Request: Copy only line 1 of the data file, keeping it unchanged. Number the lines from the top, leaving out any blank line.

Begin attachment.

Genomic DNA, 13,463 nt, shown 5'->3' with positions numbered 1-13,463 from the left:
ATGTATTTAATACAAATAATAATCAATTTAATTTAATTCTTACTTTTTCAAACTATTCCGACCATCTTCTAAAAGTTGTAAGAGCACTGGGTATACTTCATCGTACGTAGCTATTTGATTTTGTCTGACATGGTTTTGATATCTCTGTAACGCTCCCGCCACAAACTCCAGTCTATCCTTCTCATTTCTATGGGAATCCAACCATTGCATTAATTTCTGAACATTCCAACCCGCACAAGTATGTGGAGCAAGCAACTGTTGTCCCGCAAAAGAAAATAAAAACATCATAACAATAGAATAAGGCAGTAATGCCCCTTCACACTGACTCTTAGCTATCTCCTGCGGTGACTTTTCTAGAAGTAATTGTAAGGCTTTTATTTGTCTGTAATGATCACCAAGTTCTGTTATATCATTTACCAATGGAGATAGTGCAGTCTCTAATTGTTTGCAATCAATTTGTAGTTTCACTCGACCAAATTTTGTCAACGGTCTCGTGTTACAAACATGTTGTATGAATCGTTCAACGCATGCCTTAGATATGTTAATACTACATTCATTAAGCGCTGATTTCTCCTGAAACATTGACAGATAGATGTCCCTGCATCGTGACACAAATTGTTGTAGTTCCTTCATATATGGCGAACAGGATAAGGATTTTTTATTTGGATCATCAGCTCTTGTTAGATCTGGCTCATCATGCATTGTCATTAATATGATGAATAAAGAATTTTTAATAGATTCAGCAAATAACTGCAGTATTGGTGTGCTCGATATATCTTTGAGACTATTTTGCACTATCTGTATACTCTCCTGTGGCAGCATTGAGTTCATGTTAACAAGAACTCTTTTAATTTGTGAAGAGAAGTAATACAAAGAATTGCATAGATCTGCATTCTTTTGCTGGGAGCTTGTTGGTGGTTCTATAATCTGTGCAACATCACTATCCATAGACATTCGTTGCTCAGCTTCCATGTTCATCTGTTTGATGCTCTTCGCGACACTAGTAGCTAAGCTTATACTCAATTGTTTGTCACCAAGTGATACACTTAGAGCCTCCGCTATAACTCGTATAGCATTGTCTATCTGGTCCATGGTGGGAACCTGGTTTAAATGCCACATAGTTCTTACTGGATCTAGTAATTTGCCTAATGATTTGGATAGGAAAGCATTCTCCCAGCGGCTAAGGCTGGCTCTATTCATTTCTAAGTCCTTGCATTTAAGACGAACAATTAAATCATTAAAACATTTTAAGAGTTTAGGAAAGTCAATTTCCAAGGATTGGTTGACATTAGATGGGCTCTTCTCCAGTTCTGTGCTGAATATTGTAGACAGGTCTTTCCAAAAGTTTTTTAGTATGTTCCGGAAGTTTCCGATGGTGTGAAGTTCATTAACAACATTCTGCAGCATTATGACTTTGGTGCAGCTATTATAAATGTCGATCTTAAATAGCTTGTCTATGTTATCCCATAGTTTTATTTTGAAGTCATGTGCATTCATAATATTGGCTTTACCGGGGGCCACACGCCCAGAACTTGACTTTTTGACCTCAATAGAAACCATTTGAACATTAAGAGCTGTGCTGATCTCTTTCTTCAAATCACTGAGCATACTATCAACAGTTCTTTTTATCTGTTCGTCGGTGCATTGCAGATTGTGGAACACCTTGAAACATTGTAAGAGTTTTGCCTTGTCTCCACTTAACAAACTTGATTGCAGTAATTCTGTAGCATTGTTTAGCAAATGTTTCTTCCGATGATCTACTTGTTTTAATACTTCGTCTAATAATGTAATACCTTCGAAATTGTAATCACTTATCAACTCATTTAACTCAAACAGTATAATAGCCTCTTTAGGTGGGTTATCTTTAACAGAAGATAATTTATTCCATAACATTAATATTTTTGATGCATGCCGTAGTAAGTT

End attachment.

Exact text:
Genomic DNA, 13,463 nt, shown 5'->3' with positions numbered 1-13,463 from the left: